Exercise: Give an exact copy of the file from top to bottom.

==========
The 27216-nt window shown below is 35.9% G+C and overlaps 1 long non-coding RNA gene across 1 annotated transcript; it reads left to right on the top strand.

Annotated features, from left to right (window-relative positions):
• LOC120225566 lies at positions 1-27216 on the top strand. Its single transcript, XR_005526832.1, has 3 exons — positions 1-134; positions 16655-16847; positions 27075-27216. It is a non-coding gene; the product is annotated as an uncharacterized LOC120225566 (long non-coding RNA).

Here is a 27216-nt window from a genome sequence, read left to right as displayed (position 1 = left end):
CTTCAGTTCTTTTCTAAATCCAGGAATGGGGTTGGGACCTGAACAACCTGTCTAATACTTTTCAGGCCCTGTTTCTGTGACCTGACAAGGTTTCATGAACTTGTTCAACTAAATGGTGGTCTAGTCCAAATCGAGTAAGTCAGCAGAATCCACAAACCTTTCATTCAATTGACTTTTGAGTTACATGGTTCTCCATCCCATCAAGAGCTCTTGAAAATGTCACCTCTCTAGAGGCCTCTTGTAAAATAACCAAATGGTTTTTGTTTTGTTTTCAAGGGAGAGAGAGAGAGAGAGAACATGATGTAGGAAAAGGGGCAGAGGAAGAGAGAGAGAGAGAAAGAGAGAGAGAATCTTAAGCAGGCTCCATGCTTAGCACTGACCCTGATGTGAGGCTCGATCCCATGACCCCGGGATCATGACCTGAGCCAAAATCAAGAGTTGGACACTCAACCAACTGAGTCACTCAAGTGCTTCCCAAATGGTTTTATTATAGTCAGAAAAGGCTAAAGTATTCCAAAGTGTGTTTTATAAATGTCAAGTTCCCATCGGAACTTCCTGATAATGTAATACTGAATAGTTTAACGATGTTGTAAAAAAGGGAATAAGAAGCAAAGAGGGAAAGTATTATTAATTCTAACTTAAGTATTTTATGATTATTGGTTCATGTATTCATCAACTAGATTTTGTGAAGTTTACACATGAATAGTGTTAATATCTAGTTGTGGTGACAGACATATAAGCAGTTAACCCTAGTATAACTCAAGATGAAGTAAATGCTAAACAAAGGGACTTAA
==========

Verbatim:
The 27216-nt window shown below is 35.9% G+C and overlaps 1 long non-coding RNA gene across 1 annotated transcript; it reads left to right on the top strand.

Annotated features, from left to right (window-relative positions):
• LOC120225566 lies at positions 1-27216 on the top strand. Its single transcript, XR_005526832.1, has 3 exons — positions 1-134; positions 16655-16847; positions 27075-27216. It is a non-coding gene; the product is annotated as an uncharacterized LOC120225566 (long non-coding RNA).

Here is a 27216-nt window from a genome sequence, read left to right as displayed (position 1 = left end):
CTTCAGTTCTTTTCTAAATCCAGGAATGGGGTTGGGACCTGAACAACCTGTCTAATACTTTTCAGGCCCTGTTTCTGTGACCTGACAAGGTTTCATGAACTTGTTCAACTAAATGGTGGTCTAGTCCAAATCGAGTAAGTCAGCAGAATCCACAAACCTTTCATTCAATTGACTTTTGAGTTACATGGTTCTCCATCCCATCAAGAGCTCTTGAAAATGTCACCTCTCTAGAGGCCTCTTGTAAAATAACCAAATGGTTTTTGTTTTGTTTTCAAGGGAGAGAGAGAGAGAGAGAACATGATGTAGGAAAAGGGGCAGAGGAAGAGAGAGAGAGAGAAAGAGAGAGAGAATCTTAAGCAGGCTCCATGCTTAGCACTGACCCTGATGTGAGGCTCGATCCCATGACCCCGGGATCATGACCTGAGCCAAAATCAAGAGTTGGACACTCAACCAACTGAGTCACTCAAGTGCTTCCCAAATGGTTTTATTATAGTCAGAAAAGGCTAAAGTATTCCAAAGTGTGTTTTATAAATGTCAAGTTCCCATCGGAACTTCCTGATAATGTAATACTGAATAGTTTAACGATGTTGTAAAAAAGGGAATAAGAAGCAAAGAGGGAAAGTATTATTAATTCTAACTTAAGTATTTTATGATTATTGGTTCATGTATTCATCAACTAGATTTTGTGAAGTTTACACATGAATAGTGTTAATATCTAGTTGTGGTGACAGACATATAAGCAGTTAACCCTAGTATAACTCAAGATGAAGTAAATGCTAAACAAAGGGACTTAA